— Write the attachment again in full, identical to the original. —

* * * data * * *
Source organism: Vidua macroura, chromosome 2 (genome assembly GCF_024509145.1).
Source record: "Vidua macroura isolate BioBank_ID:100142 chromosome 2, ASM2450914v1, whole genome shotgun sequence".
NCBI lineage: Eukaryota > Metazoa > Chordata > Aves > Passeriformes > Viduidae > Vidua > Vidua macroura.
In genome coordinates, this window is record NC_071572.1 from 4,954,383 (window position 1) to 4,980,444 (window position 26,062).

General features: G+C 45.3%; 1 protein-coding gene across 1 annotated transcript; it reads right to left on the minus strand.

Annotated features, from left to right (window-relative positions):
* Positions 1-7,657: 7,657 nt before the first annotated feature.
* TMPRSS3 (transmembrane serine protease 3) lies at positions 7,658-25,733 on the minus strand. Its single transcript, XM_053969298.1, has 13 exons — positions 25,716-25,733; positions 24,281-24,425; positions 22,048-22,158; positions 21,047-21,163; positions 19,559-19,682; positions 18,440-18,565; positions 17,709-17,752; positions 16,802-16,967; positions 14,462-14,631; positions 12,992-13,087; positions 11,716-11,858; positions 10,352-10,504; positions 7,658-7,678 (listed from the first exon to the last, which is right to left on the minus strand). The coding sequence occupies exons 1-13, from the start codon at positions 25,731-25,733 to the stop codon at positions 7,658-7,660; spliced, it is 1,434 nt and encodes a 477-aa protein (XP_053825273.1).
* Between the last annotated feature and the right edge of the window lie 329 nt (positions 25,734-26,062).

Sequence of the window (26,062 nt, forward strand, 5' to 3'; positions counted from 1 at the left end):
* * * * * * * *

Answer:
Source organism: Vidua macroura, chromosome 2 (genome assembly GCF_024509145.1).
Source record: "Vidua macroura isolate BioBank_ID:100142 chromosome 2, ASM2450914v1, whole genome shotgun sequence".
NCBI lineage: Eukaryota > Metazoa > Chordata > Aves > Passeriformes > Viduidae > Vidua > Vidua macroura.
In genome coordinates, this window is record NC_071572.1 from 4,954,383 (window position 1) to 4,980,444 (window position 26,062).

General features: G+C 45.3%; 1 protein-coding gene across 1 annotated transcript; it reads right to left on the minus strand.

Annotated features, from left to right (window-relative positions):
* Positions 1-7,657: 7,657 nt before the first annotated feature.
* TMPRSS3 (transmembrane serine protease 3) lies at positions 7,658-25,733 on the minus strand. Its single transcript, XM_053969298.1, has 13 exons — positions 25,716-25,733; positions 24,281-24,425; positions 22,048-22,158; positions 21,047-21,163; positions 19,559-19,682; positions 18,440-18,565; positions 17,709-17,752; positions 16,802-16,967; positions 14,462-14,631; positions 12,992-13,087; positions 11,716-11,858; positions 10,352-10,504; positions 7,658-7,678 (listed from the first exon to the last, which is right to left on the minus strand). The coding sequence occupies exons 1-13, from the start codon at positions 25,731-25,733 to the stop codon at positions 7,658-7,660; spliced, it is 1,434 nt and encodes a 477-aa protein (XP_053825273.1).
* Between the last annotated feature and the right edge of the window lie 329 nt (positions 25,734-26,062).

Sequence of the window (26,062 nt, forward strand, 5' to 3'; positions counted from 1 at the left end):